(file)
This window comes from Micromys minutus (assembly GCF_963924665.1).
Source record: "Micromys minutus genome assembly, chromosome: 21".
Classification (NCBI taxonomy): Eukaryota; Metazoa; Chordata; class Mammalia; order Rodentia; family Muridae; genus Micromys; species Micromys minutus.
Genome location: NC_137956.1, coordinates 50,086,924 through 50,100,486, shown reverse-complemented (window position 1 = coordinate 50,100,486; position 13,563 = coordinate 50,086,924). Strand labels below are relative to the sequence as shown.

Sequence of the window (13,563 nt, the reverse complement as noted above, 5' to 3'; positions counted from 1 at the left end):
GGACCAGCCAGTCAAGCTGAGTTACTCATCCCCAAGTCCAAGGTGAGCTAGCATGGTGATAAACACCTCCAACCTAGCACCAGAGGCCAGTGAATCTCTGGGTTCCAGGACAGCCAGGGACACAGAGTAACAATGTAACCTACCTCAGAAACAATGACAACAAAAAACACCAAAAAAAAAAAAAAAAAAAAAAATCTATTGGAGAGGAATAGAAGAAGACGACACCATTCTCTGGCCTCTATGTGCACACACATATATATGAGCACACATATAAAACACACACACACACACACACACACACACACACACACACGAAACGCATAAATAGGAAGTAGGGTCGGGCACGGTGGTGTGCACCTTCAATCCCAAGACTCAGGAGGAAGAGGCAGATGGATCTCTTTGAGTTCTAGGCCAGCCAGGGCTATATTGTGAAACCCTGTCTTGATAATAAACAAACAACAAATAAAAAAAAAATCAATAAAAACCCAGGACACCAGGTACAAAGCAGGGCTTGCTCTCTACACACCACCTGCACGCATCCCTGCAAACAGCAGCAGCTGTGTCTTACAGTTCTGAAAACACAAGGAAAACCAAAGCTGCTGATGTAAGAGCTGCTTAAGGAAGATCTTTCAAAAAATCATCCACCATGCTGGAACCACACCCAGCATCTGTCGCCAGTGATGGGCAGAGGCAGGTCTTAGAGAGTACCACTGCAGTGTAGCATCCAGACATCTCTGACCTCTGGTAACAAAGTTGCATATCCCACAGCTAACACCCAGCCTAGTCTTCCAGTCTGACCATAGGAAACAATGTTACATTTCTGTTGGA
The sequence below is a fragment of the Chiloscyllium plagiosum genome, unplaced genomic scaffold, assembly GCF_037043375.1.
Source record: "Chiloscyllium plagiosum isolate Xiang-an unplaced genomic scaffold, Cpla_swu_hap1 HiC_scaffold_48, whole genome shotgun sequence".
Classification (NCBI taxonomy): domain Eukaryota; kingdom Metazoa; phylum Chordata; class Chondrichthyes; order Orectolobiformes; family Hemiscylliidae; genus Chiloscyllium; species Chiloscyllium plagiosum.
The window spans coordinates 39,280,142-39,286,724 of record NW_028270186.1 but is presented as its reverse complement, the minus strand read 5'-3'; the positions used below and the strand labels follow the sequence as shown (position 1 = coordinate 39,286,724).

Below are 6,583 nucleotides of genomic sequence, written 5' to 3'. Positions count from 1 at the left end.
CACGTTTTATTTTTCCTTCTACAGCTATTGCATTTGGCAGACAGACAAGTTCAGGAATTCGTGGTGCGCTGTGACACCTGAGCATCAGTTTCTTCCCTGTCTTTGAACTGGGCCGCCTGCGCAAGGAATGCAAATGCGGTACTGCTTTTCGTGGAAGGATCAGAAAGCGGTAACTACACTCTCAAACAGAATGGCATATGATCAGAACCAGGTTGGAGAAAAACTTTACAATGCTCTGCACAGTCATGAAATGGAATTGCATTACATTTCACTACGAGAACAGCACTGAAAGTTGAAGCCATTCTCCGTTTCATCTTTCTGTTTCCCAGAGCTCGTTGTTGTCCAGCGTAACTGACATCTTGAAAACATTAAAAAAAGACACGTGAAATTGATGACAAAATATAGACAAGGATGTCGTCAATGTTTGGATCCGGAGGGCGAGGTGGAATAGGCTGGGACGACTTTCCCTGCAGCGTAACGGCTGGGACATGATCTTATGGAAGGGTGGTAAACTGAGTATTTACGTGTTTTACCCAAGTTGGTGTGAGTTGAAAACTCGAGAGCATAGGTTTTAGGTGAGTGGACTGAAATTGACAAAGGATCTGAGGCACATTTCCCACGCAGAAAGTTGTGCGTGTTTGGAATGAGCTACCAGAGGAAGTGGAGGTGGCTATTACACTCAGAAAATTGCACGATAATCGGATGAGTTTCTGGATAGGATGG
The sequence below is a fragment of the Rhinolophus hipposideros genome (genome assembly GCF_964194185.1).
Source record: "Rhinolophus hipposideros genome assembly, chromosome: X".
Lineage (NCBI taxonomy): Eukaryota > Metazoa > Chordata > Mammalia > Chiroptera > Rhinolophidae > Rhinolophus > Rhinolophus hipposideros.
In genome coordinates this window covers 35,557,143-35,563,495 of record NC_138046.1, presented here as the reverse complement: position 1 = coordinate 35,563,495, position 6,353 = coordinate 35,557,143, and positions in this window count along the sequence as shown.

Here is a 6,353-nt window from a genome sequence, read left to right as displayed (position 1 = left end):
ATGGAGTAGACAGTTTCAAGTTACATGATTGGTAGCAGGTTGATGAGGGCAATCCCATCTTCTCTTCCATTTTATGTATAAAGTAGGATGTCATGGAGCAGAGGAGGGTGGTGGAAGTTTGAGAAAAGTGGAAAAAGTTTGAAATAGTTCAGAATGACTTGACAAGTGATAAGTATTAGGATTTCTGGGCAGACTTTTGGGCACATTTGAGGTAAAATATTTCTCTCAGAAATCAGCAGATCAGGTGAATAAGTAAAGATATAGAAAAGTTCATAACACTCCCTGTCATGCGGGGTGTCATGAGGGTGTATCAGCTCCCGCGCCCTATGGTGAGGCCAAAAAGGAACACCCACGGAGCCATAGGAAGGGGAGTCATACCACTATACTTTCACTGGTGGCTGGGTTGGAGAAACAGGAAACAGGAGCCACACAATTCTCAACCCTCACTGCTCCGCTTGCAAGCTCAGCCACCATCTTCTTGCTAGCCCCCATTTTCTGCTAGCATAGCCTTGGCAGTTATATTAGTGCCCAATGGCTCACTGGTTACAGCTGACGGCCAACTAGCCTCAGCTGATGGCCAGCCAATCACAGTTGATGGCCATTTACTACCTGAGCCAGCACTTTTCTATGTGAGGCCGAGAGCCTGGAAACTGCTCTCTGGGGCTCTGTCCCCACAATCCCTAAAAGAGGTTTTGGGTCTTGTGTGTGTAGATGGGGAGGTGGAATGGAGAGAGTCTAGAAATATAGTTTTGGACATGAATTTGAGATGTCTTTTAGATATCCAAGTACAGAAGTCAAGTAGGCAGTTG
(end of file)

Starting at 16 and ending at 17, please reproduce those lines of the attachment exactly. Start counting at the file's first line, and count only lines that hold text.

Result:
In genome coordinates this window covers 35,557,143-35,563,495 of record NC_138046.1, presented here as the reverse complement: position 1 = coordinate 35,563,495, position 6,353 = coordinate 35,557,143, and positions in this window count along the sequence as shown.

Here is a 6,353-nt window from a genome sequence, read left to right as displayed (position 1 = left end):